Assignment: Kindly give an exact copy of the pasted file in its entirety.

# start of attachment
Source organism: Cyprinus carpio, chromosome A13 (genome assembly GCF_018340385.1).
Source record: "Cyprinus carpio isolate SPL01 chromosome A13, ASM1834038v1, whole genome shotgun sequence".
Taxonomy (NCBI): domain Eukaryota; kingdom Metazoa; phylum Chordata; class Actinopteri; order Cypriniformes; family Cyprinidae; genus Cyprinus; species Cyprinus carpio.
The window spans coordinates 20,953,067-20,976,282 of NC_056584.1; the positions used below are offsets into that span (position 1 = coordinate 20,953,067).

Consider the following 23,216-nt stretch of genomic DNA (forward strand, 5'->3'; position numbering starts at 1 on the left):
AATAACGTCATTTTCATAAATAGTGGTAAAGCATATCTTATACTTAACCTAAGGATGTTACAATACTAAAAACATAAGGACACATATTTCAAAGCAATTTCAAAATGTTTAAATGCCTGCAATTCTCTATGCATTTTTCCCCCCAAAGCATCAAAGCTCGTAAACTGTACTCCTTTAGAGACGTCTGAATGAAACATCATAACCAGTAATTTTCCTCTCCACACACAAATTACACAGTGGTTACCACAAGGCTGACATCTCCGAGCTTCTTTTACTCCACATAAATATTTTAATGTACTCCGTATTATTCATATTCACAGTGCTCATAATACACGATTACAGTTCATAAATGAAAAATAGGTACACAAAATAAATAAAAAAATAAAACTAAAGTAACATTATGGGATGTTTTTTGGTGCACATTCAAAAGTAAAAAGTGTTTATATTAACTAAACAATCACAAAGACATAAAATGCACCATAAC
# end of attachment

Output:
Source organism: Cyprinus carpio, chromosome A13 (genome assembly GCF_018340385.1).
Source record: "Cyprinus carpio isolate SPL01 chromosome A13, ASM1834038v1, whole genome shotgun sequence".
Taxonomy (NCBI): domain Eukaryota; kingdom Metazoa; phylum Chordata; class Actinopteri; order Cypriniformes; family Cyprinidae; genus Cyprinus; species Cyprinus carpio.
The window spans coordinates 20,953,067-20,976,282 of NC_056584.1; the positions used below are offsets into that span (position 1 = coordinate 20,953,067).

Consider the following 23,216-nt stretch of genomic DNA (forward strand, 5'->3'; position numbering starts at 1 on the left):
AATAACGTCATTTTCATAAATAGTGGTAAAGCATATCTTATACTTAACCTAAGGATGTTACAATACTAAAAACATAAGGACACATATTTCAAAGCAATTTCAAAATGTTTAAATGCCTGCAATTCTCTATGCATTTTTCCCCCCAAAGCATCAAAGCTCGTAAACTGTACTCCTTTAGAGACGTCTGAATGAAACATCATAACCAGTAATTTTCCTCTCCACACACAAATTACACAGTGGTTACCACAAGGCTGACATCTCCGAGCTTCTTTTACTCCACATAAATATTTTAATGTACTCCGTATTATTCATATTCACAGTGCTCATAATACACGATTACAGTTCATAAATGAAAAATAGGTACACAAAATAAATAAAAAAATAAAACTAAAGTAACATTATGGGATGTTTTTTGGTGCACATTCAAAAGTAAAAAGTGTTTATATTAACTAAACAATCACAAAGACATAAAATGCACCATAAC